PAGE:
• People are experiencing tumultuous, ongoing changes to their professional lives regardless of their level of expertise and role. One third of respondents reported their workplace and/or location changed in the last 12 months, and more than a quarter of respondents reported at least one person in their household lost their job in the last six to 12 months. Respondents with senior-level positions as well as younger respondents tended to be impacted by layoffs more than those in middle management; nearly half of respondents who reported someone in their household had lost their job in the last six to 12 months were in senior management positions (e.g., directors, executives, C-suite) and approximately one third were in administrative or entry-level positions.

• Nearly everyone is regularly grappling with numerous concerns. A staggering 97% of respondents reported worrying about their employment and personal situations. The breakdown for top concerns is as follows:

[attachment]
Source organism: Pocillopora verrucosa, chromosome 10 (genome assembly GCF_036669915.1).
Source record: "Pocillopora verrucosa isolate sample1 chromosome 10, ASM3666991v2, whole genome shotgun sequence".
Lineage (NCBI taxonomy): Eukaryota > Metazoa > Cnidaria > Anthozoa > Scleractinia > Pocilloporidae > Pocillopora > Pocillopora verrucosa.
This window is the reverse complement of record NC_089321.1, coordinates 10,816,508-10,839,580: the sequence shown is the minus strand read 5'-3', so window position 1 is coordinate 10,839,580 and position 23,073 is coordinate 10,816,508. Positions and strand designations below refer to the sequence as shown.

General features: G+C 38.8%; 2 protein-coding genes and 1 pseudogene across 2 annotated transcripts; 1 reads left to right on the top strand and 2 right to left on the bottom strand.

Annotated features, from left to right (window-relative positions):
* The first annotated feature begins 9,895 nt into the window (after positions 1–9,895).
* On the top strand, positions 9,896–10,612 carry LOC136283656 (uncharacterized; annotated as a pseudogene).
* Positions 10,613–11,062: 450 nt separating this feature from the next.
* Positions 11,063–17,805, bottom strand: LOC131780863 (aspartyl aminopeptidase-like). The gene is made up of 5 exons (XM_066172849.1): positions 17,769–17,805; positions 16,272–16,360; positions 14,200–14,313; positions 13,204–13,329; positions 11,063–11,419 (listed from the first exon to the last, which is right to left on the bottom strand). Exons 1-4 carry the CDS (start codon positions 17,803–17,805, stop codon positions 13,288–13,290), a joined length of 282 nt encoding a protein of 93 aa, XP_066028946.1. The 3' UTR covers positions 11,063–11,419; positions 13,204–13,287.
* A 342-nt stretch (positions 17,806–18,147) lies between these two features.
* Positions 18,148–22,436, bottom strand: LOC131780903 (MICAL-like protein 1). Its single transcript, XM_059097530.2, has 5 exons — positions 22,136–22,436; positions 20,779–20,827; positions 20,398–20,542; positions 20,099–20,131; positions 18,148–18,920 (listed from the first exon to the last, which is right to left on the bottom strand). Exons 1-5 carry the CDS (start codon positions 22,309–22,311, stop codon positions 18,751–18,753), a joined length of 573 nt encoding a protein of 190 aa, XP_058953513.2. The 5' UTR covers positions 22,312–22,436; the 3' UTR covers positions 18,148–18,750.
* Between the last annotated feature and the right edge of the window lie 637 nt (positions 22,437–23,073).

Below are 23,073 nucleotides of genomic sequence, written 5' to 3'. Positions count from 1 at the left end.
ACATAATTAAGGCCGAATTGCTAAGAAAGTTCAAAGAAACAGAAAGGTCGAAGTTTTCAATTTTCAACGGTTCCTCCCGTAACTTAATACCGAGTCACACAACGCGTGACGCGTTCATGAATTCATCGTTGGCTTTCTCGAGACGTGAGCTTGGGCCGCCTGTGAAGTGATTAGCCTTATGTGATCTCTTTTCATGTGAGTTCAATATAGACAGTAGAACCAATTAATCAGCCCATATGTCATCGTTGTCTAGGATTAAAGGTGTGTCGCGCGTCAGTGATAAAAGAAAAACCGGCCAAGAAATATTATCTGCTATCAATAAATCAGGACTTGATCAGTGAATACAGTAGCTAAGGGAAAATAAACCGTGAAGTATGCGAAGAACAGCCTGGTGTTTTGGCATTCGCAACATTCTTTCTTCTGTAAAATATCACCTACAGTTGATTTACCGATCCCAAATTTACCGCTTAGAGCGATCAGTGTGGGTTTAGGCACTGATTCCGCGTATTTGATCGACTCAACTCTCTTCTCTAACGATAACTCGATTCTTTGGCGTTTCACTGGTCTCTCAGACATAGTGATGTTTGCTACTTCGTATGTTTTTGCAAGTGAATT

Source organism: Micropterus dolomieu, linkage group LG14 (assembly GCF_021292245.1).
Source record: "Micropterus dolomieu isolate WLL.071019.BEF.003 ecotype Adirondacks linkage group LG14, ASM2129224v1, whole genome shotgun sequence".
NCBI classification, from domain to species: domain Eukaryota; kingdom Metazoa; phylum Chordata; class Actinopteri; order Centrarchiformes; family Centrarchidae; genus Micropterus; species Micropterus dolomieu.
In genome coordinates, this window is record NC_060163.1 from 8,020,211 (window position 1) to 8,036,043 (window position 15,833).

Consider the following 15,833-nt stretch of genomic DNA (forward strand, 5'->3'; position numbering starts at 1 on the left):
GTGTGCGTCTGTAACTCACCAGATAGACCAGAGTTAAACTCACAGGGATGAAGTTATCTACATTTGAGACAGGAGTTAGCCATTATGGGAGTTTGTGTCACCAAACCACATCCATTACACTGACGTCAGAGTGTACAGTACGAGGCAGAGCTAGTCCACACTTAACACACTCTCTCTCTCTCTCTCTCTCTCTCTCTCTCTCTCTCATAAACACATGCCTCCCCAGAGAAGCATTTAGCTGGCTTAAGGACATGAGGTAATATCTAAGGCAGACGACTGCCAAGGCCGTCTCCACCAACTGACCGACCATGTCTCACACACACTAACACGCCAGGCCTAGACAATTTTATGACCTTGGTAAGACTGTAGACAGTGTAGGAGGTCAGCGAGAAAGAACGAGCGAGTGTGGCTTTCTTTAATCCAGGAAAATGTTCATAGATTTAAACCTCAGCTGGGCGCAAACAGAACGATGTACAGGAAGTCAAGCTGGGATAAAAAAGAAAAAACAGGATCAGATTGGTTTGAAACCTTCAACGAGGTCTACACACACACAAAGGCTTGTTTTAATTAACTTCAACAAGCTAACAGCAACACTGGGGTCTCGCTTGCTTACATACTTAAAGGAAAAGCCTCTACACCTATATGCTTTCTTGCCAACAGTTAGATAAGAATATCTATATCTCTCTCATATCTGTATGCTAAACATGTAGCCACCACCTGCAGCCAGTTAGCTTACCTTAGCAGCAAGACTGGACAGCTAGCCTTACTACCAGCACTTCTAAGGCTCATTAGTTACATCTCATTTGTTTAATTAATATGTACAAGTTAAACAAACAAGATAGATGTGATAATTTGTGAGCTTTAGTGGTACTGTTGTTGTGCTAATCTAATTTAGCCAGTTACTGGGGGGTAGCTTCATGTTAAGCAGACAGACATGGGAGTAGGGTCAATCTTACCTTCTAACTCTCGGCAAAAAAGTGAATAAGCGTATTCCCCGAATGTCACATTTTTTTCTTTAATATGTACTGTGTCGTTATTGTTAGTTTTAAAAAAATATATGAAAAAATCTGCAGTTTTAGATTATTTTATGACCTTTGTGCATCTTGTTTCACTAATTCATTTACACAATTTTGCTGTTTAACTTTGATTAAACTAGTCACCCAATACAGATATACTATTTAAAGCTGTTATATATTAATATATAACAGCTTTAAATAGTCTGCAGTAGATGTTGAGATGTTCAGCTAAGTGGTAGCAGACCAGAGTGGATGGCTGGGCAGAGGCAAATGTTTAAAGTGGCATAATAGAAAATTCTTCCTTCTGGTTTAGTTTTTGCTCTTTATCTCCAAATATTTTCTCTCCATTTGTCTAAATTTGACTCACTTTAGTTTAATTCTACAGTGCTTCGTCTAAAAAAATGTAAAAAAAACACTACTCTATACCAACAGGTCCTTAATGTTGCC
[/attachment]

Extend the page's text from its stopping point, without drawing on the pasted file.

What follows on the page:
• 68% are concerned about grocery/food prices
  • 55% are concerned about inflation
  • 46% are concerned about the cost of utilities
  • 44% are concerned about gas/fuel prices
  • 30% are concerned about a recession


• Employees are concerned about the state of their employment and their company. More than a third of respondents are worried about being asked to do more without a pay increase or title/position change that is reflective of their new responsibilities (e.g., Quiet Promotion), as well as their mental health and well-being. One in five are concerned about budget cuts, layoffs, a reduction in their hours, pay cuts, working in-person after working remotely and a tightening job market.